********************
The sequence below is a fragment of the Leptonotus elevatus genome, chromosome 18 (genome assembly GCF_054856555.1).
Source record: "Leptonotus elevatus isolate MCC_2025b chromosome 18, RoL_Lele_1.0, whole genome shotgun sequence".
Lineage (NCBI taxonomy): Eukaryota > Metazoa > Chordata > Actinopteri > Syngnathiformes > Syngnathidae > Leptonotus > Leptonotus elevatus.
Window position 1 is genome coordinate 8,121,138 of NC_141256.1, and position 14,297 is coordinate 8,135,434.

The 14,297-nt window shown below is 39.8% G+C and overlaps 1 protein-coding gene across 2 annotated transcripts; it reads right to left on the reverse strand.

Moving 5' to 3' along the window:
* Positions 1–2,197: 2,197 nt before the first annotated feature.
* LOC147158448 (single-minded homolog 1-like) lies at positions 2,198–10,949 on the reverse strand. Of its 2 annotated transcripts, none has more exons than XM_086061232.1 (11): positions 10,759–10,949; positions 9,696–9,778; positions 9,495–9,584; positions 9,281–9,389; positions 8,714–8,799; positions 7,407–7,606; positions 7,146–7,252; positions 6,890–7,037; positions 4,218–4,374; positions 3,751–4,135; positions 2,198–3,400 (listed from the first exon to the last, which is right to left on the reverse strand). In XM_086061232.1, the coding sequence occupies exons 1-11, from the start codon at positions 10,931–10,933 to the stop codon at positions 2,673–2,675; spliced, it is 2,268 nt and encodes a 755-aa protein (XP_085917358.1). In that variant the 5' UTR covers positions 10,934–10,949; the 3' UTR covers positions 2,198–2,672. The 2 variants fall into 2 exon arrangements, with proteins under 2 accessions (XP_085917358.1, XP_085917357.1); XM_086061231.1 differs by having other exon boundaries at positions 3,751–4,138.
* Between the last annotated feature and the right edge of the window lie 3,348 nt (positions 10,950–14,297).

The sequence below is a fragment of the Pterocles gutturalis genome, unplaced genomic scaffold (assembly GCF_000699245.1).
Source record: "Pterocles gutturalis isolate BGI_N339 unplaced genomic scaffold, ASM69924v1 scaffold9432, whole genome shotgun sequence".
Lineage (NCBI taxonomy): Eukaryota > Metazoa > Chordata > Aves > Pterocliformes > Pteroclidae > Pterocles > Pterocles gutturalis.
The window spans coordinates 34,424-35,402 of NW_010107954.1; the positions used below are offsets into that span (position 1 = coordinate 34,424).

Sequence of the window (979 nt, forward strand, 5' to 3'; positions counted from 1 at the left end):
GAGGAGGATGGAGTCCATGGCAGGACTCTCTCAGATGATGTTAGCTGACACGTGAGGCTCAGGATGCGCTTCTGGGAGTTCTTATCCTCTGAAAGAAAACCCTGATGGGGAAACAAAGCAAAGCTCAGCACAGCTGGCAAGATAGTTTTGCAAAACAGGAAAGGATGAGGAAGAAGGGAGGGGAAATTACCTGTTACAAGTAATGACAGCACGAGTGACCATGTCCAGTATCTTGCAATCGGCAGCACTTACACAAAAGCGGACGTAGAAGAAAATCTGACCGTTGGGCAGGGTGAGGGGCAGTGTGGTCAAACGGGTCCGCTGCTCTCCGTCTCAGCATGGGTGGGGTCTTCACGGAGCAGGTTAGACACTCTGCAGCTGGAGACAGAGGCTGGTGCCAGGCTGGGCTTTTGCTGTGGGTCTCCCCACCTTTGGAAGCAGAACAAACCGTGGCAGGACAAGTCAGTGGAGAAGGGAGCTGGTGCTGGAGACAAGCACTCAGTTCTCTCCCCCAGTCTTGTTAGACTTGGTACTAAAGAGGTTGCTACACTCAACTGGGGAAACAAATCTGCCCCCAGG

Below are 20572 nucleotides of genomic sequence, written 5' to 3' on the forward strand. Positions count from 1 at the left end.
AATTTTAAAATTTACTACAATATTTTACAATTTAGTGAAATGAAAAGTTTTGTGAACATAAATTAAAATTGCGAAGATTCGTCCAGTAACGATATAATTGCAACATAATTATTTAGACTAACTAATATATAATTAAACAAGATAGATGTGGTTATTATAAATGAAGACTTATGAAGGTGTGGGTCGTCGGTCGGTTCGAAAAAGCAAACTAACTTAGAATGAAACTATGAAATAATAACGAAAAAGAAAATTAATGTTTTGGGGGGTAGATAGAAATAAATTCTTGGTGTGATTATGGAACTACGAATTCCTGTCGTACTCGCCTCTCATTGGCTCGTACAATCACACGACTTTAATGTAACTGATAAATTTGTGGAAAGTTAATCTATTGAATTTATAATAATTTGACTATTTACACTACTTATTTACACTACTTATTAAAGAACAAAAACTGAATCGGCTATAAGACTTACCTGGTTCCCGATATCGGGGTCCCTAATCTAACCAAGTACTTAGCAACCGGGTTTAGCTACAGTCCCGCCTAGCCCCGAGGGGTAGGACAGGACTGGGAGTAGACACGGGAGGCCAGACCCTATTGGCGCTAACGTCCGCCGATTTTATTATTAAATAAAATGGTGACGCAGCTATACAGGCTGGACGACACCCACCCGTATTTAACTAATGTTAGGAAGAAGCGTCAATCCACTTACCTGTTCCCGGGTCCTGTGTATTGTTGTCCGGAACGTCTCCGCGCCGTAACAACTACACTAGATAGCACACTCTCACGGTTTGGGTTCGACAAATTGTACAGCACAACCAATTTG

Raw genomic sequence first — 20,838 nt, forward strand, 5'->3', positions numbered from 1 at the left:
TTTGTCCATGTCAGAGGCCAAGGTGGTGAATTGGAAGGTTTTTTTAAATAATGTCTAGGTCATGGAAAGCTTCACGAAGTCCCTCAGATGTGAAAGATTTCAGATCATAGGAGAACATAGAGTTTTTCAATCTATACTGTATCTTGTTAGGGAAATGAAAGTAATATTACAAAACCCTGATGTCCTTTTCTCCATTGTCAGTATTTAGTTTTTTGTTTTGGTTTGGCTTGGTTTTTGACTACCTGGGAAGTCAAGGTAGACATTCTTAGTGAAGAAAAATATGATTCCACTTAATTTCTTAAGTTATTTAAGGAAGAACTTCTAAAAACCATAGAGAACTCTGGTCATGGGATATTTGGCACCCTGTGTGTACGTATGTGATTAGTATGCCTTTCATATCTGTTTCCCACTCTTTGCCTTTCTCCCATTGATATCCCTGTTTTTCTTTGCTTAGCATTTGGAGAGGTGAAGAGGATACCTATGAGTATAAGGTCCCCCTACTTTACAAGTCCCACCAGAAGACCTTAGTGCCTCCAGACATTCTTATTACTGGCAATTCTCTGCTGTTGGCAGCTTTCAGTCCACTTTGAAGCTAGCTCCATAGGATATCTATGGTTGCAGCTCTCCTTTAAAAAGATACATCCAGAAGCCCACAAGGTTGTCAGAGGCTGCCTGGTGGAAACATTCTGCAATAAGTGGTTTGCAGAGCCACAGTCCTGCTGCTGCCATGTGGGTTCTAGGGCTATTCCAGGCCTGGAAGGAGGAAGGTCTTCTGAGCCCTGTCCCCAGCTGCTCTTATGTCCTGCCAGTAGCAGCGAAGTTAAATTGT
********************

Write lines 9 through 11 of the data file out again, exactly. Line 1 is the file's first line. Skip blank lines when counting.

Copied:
* Between the last annotated feature and the right edge of the window lie 3,348 nt (positions 10,950–14,297).

The sequence below is a fragment of the Pterocles gutturalis genome, unplaced genomic scaffold (assembly GCF_000699245.1).
Source record: "Pterocles gutturalis isolate BGI_N339 unplaced genomic scaffold, ASM69924v1 scaffold9432, whole genome shotgun sequence".